But, as ever, people and processes are fundamental, with even tools vendors acknowledging that manual source code reviews are necessary. Errors can occur not just because of coding mistakes but because of misinterpretations of requirements or unforeseen circumstances in the application's use, says Duncan Hine of QinetiQ, a UK technology consultancy company formerly part of the Ministry of Defence. "Software complexity has gone beyond anybody's reasonable expectation to test exhaustively," he argues.
Learning from mistakes is critical. Dr Adam Kolawa, founder and CEO of Parasoft, says that organisations must report and remember their errors, and adjust processes accordingly. "Every time you find an error in the code, you see if you can modify practices to prevent this kind of error," says Kolawa. "Then you know how to improve and what to measure."
Parasoft advocates the Deming principle of continuous improvement – 'plan, do, study, act' – incorporating the general cycle into its automated error prevention (AEP) methodology. "Software development is like a production line," he says. "AEP is how you control the quality of the product." He is critical of organisations who fail to build an infrastructure around development and of developers who see software as a unique, almost artistic endeavour rather than a scientific process. "Everything starts with the security policy," he says. "If you define what is important you can log the problems and prevent them."
A related management technique is the 'V model' which connects required input to actual output. This model links a testing activity to each development activity. For instance, drawing up a system's specifications is linked to the activity of drawing up acceptance criteria and procedure. By moving the preparations for the final acceptance test forward in time, reliable planning of testing activities is enabled. "If you write the functional specifications you should also be writing the user acceptance test at the same time," says Dave Martin, principal UK security consultant of LogicaCMG, where the V model has been used extensively.
It is clear that many companies are not taking advantage of such tools and techniques. Martin recalls a time working for a European banking client, where Logica was called in to validate the strength of its encryption algorithms. But he first looked into the careers of the internal developers and found three were convicted hackers. "Nobody had thought to run background checks," he says. "It doesn't matter if the encryption was strong. Who knows if they were building in backdoors?"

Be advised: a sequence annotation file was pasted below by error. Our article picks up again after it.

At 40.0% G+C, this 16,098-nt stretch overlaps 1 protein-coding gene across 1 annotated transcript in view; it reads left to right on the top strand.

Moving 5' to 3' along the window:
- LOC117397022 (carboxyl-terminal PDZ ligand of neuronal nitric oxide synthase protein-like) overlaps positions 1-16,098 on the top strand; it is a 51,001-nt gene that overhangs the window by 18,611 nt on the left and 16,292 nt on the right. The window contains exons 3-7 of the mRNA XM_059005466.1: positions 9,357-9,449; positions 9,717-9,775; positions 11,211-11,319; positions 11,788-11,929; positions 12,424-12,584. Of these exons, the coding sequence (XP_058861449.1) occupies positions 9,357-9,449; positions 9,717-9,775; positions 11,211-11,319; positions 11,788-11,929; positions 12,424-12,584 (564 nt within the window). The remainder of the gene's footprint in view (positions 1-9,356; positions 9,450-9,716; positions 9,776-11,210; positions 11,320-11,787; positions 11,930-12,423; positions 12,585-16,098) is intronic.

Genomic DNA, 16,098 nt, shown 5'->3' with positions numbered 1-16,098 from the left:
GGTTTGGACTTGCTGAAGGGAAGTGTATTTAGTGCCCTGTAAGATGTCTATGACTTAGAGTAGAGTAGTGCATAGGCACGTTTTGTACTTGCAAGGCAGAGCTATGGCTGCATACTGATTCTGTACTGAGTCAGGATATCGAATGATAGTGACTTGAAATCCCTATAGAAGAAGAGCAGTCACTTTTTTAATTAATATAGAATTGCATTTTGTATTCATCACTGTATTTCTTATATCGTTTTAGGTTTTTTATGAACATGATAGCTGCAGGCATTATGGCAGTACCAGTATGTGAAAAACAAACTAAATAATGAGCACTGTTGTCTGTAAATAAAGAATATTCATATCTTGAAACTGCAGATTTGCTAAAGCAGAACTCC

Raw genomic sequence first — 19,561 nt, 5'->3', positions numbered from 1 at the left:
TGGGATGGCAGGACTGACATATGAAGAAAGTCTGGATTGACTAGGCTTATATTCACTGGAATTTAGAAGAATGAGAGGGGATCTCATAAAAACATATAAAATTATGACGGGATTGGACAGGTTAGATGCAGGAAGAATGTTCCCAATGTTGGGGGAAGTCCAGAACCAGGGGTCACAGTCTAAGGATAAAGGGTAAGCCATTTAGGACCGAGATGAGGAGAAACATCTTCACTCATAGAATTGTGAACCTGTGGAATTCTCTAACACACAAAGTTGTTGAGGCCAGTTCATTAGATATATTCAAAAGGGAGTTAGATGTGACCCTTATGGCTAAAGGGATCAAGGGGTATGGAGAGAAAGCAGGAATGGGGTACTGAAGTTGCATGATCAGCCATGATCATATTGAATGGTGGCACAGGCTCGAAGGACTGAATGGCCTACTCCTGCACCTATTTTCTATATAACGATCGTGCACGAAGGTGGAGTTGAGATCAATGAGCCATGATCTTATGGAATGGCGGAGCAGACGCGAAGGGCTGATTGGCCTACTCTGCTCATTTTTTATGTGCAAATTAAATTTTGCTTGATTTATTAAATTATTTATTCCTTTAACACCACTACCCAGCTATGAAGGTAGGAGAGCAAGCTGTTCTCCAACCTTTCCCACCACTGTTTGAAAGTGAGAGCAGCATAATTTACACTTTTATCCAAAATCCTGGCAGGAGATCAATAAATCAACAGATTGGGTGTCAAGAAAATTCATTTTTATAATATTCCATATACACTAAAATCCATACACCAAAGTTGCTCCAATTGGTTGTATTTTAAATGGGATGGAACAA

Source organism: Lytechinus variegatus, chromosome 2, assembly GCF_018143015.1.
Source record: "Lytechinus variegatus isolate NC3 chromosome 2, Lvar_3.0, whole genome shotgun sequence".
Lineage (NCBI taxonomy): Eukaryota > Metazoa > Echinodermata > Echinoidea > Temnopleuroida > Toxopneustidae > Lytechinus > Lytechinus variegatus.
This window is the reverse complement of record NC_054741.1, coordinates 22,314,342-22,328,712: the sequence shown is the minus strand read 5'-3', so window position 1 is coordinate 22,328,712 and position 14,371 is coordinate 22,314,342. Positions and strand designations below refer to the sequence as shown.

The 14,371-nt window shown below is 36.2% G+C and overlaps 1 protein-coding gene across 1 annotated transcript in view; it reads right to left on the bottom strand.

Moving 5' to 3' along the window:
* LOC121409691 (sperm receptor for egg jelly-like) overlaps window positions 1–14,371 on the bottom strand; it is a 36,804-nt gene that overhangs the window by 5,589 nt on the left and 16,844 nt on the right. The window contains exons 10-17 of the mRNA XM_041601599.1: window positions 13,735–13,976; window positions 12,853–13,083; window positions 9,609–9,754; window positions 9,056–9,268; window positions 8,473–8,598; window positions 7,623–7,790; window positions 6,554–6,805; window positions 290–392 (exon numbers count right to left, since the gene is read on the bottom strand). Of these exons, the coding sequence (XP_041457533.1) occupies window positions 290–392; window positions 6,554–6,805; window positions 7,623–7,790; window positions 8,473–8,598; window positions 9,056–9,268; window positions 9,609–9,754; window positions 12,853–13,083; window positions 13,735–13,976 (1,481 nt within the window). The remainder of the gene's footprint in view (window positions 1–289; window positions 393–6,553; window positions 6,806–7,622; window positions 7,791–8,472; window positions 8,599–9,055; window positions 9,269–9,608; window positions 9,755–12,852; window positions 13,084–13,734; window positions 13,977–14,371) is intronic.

In another near miss, tests on a live application at a big-name company by security consultancy IRM, revealed that a simple URL manipulation flaw exposed users' national insurance numbers and personal details. Cahoot-style headlines were narrowly avoided by quick remedial work to an application that had barely been tested before deployment. Just ask Halifax and Powergen if that kind of error had a negative effect. A couple of years back, Halifax had to suspend its ShareXpress sharedealing services after customers found they were able to access other people's accounts, allowing them to, theoretically, draw on each other's bank accounts to execute trades. And Powergen had to ask 5,000 of its customers to cut up their credit cards and pay each £50 in compensation after it was found that a little rudimentary tweaking of the company's web site HTML provided access to their credit card details.
Given such high-profile failings (and only a handful are actually made public each year) secure application development can no longer be an afterthought. And just as the car industry accepted it had to build security right into the body of the product, so must development teams.